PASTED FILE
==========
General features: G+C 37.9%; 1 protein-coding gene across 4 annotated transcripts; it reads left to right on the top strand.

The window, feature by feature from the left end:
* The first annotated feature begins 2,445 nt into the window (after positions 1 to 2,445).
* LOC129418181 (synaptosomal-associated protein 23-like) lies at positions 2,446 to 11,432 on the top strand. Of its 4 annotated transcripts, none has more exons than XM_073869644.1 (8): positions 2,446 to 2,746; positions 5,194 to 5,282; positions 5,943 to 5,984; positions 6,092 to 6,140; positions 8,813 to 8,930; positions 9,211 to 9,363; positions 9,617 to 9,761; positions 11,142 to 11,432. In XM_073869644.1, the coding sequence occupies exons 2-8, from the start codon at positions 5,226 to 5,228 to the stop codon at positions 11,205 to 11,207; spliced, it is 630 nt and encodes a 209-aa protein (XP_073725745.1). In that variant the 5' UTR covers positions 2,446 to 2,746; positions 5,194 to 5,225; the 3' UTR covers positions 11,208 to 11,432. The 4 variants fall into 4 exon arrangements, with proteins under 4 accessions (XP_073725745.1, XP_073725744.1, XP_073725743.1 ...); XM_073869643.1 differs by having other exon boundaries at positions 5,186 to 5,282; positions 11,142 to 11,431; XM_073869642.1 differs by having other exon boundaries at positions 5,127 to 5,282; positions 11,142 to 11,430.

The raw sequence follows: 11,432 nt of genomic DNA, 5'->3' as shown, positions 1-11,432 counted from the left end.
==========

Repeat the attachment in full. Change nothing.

General features: G+C 37.9%; 1 protein-coding gene across 4 annotated transcripts; it reads left to right on the top strand.

The window, feature by feature from the left end:
* The first annotated feature begins 2,445 nt into the window (after positions 1 to 2,445).
* LOC129418181 (synaptosomal-associated protein 23-like) lies at positions 2,446 to 11,432 on the top strand. Of its 4 annotated transcripts, none has more exons than XM_073869644.1 (8): positions 2,446 to 2,746; positions 5,194 to 5,282; positions 5,943 to 5,984; positions 6,092 to 6,140; positions 8,813 to 8,930; positions 9,211 to 9,363; positions 9,617 to 9,761; positions 11,142 to 11,432. In XM_073869644.1, the coding sequence occupies exons 2-8, from the start codon at positions 5,226 to 5,228 to the stop codon at positions 11,205 to 11,207; spliced, it is 630 nt and encodes a 209-aa protein (XP_073725745.1). In that variant the 5' UTR covers positions 2,446 to 2,746; positions 5,194 to 5,225; the 3' UTR covers positions 11,208 to 11,432. The 4 variants fall into 4 exon arrangements, with proteins under 4 accessions (XP_073725745.1, XP_073725744.1, XP_073725743.1 ...); XM_073869643.1 differs by having other exon boundaries at positions 5,186 to 5,282; positions 11,142 to 11,431; XM_073869642.1 differs by having other exon boundaries at positions 5,127 to 5,282; positions 11,142 to 11,430.

The raw sequence follows: 11,432 nt of genomic DNA, 5'->3' as shown, positions 1-11,432 counted from the left end.